A review by Amanda.

This book is the eleventh in the Charley Davidson series, and contains spoilers from previous books. I received this ebook for free from NetGalley in exchange for a fair and honest review.

New and shocking information about both Charley’s and Reyes’ origins came to light in book ten, The Curse of the Tenth Grave. But our snarky, caffeine-addicted heroine is still as plucky as ever. She is quick with the quips and sarcastic remarks, immensely loyal to her closest friends and family, and determined to save the world in her own, stubborn way. One of Reyes’ godly brothers has been trapped in the god glass, but that leaves one on the loose to hunt them down. With her infant daughter safely hidden away, Charley is free to focus on defeating her enemies, investigate for her PI clients, and sidestep the limitations her husband tries to place on her, for her safety. Oh, and dodge the angels sent to watch her after she threatened Jehovah.

With every new discovery regarding Charley’s distant past, I half expect that her personality will do an about-face. It is always a pleasant surprise when she retains everything that makes her Charley – her sassy, hilarious remarks, unwavering commitment to her loved ones, passion for Reyes, and her willingness to risk her own life to do what has to be done. That she manages to stay true to herself while also continuing to grow is a testament to the author’s talent in developing her characters in a realistic manner. The series is very much character driven, meaning readers will read book after book because of Charley herself, no matter what cases she is working on, or what is happening in the supernatural parts of her life. The supporting characters are just as integral, and exhibit just almost as much growth.

As much as I enjoyed this story, there was one aspect that disappointed. The main men in Charley’s life, namely Reyes and Ubie, continue to issue orders, even resorting to manipulation on occasion. They both hide their reasons for their demands, ostensibly for her safety, and get frustrated when she doesn’t listen. Aside from the fact that neither of these men seem to trust Charley with relevant information, it seems unlikely that two people who have known Charley for her entire life would actually expect her to comply without question. Reyes and Ubie should both know better, especially so late in the series. Reyes has fallen under the “protective male protagonist” stereotype several times before, as has Ubie, and it never works in their favor. This might be a more upsetting trend, were it not for Charley’s habit of calling them out on their behavior and her tendency to do what she wants anyway. This could be an intentional character flaw, especially for Reyes, since he is otherwise pretty close to perfect. Their banter and head-butting disagreements are still entertaining. Hopefully he will eventually grow past the need to protect Charley in this particular way.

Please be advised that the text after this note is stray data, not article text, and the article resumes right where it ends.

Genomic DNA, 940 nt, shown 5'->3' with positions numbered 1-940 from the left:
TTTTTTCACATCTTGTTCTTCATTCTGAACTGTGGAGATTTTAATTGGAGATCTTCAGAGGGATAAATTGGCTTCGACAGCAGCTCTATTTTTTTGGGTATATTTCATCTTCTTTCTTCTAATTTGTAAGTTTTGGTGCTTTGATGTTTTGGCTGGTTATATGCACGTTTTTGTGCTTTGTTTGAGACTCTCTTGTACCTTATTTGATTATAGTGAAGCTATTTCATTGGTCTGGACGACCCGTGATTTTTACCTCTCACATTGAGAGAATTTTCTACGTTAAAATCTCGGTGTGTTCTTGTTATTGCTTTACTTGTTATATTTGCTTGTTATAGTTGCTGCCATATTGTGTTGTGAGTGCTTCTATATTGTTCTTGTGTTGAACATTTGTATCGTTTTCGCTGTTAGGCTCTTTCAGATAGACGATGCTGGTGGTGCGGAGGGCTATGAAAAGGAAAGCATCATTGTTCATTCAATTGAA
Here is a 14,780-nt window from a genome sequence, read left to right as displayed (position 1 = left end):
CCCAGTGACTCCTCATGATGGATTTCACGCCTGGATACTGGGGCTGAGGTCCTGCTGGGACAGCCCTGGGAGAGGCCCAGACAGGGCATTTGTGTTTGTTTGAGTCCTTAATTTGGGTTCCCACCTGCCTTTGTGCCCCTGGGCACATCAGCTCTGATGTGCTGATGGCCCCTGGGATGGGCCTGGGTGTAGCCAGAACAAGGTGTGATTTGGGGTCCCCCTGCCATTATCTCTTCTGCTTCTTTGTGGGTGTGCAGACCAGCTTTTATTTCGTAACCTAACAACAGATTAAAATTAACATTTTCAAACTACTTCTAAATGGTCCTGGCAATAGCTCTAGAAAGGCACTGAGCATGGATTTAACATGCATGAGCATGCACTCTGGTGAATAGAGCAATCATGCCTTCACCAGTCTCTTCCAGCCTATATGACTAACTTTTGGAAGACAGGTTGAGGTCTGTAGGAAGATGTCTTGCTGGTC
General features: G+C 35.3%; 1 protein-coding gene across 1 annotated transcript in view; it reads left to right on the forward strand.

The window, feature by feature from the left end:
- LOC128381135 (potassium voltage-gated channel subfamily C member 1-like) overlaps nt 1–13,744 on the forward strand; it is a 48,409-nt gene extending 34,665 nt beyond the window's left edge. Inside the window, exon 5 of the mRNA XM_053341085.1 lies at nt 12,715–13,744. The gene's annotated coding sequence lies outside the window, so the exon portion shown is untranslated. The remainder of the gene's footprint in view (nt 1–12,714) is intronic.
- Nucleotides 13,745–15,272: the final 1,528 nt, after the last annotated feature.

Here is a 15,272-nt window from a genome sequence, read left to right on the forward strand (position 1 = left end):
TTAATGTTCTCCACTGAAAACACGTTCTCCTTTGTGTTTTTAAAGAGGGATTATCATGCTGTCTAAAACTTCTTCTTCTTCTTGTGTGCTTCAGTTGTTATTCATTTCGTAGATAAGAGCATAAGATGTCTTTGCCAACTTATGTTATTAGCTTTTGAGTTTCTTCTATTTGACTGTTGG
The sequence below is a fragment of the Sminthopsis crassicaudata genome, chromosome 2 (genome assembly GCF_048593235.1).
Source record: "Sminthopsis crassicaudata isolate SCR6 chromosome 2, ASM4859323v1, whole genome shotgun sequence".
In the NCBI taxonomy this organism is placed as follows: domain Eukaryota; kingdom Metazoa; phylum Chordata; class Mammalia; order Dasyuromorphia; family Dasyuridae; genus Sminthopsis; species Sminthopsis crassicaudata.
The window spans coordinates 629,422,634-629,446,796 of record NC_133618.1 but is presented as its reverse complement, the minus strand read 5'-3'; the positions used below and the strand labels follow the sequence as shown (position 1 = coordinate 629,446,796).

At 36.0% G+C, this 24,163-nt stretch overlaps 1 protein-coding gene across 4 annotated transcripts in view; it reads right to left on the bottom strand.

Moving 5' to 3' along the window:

I enjoyed this book just as much as the rest of the series and look forward to continuing with book twelve!

My rating: 4/5 stars.

This page contains affiliate links. Read our full disclosure here.

“The Dead Boyfriend (Fear Street Relaunch #5)” by R.L. Stine

The Dead Boyfriend (Fear Street Relaunch #5) by R.L. Stine

A review by Amanda.

When high school senior Caitlyn meets new boy Blade, it’s love at first sight. Things seem to be going exceptionally well, if developing faster than her friends think is appropriate. Caitlyn decides to ignore their warnings, choosing instead to focus on how amazing they are together. One night, Blade sends a text and cancels a date with Caitlyn. She is concerned but not suspicious until she accidentally happens upon Blade’s car and witnesses his affection towards another girl. Rage hits Caitlyn like an anvil, one thing leads to another, and Blade ends up dead by Caitlyn’s hand. Caitlyn quickly covers up her part in the grisly murder and does her best to hide her guilt from everyone around her.

Devestated at the loss of her perfect relationship and at the knowledge that she’s capable of murder, Caitlyn is consumed by grief and confusion. The horror she feels at her actions is nothing compared to how she feels when Blade mysteriously comes back from the dead. Questions race through her mind – how is this possible? Will he reveal her murderess status to everyone? And how does Deena Fear, of the infamous Fear family, tie in to everything?